But this criticism was unknown in Armenia where he had been forced to live out his last remaining years in poverty close to the border with Azerbaijan. In one online meeting dedicated to his memory, Armenian activist and Tekali participant Sevak Kirakosyan remembered that Georgi still pushed NGOs to move their activities to where it really mattered – in actual conflict-affected communities.
When Georgi’s body was transferred to the Armenian capital for burial, several prominent figures did at least go to pay their last respects. There was Boris Navarsadyan, head of the Yerevan Press Club (YPC), Ashot Bleyan, the head of the school where Georgi had invited Azerbaijani intellectuals and writers in the late 2000s, and Soviet-era dissident Paruyr Hairikyan, for example.
Armenia’s Epress.am, a regular fixture at Tekali, also covered the memorial but only a few others joined them.
Mariam Yeghiazaryan was one. The 26-year-old team member from Bright Garden Voices, a grassroots cross-border initiative to bring Armenians and Azerbaijanis together online in the aftermath of last year’s 44-day war, implies that this might have been for the best.
“Before going to the funeral, I was afraid that something bad would happen in the mourning hall,” she says. “Something that would be disrespectful to him and his legacy, as had happened during and after the [film] festival. Fortunately, it didn’t․”
And even though the young activist had never met Georgi, she says that she payed more attention to his peacebuilding work following the 2020 Karabakh War and especially his death. Yeghiazaryan now compares him to other prominent Armenians, including the great Armenian writer Hovhannes Tumanyan and slain Turkish-Armenian newspaper editor Hrant Dink.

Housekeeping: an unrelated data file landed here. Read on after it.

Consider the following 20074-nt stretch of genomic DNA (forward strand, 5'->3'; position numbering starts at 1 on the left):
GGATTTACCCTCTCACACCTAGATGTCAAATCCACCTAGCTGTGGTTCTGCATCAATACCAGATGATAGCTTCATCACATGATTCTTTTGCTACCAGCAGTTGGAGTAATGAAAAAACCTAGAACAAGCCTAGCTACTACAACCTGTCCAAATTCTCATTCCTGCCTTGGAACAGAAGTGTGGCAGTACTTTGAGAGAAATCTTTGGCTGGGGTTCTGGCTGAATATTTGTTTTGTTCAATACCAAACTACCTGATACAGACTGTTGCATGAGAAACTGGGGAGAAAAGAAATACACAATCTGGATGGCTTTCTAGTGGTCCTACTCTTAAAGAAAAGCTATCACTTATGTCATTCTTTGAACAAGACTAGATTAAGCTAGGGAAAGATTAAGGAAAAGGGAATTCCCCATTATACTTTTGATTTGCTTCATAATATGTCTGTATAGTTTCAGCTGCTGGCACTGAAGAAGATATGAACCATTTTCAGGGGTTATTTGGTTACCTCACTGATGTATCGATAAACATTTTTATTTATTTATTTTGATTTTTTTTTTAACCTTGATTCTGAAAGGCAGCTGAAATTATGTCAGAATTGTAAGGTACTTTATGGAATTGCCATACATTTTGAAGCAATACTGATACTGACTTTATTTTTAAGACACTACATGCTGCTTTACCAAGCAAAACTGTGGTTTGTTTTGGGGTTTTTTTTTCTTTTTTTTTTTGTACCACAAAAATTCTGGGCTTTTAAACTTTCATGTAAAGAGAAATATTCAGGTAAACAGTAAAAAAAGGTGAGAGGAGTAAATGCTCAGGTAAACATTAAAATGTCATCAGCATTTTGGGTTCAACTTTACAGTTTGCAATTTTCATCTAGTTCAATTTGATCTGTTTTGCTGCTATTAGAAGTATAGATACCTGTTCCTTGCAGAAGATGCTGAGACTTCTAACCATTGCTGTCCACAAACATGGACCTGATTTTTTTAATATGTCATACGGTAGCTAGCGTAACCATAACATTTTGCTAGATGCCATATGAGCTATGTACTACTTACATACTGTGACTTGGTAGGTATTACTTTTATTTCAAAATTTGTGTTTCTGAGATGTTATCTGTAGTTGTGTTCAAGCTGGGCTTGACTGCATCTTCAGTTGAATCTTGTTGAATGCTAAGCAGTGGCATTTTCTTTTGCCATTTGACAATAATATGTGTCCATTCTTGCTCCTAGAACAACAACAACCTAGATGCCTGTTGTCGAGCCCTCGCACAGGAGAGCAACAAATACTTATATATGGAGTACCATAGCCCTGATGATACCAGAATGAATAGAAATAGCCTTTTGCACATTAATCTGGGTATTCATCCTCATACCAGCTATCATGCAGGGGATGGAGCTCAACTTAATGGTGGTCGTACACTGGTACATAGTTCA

“We honour Tumanyan, a truly great writer and a humanist,” she says, “ but I do not know how many have read his letters and articles about the Armenian-Tatar clashes. We honour Hrant Dink, not so much for his legacy and contribution, but for the chance to use and manipulate his death because he was murdered by a Turkish nationalist, forgetting that his whole life was aimed at Armenian-Turkish dialogue. What is the difference between them and Vanyan?”
She also remembers how Georgi had instead been labeled as a ‘traitor’ by those who were, in effect, opposed to a negotiated and mutually concessionary peace deal.
“Journalists played a big role in this case I note with regret,” she says. “There are terrible articles with terrible headlines, reports, and videos. How many quality articles, interviews can be found in Armenian about Vanyan? The fact that Vanyan's death was almost not covered in the Armenian media is not about him, but about Armenia and Armenian journalism. It is extremely sad. Extremely.”
And it is this that concerns Milli the most.
“I’m very worried that his narrative could die with him,” he says. “I had seen courage that I had never seen before and I realised that there was nobody in Azerbaijan, including myself, that would dare to organise a Days of Armenian Cinema [in Azerbaijan]. Vanyan’s courage was so powerful that it impacted me profoundly. It was the moment that nationalism died in me.”
Milli, now having left Meydan TV, now has a new project, the Restart Initiative, which while primarily seeking to contribute to the development of Azerbaijan will also seek to nurture and develop dialogue with Armenia and Armenians. Some of Georgi’s former initiatives might well be resurrected for this purpose.
“I hope his Tekali project will be implemented [again],” remarks Yeghiazaryan, and I hope his approach will be the subject of discussion, debates, research, and daily conversations – both in Armenia and in Azerbaijan.”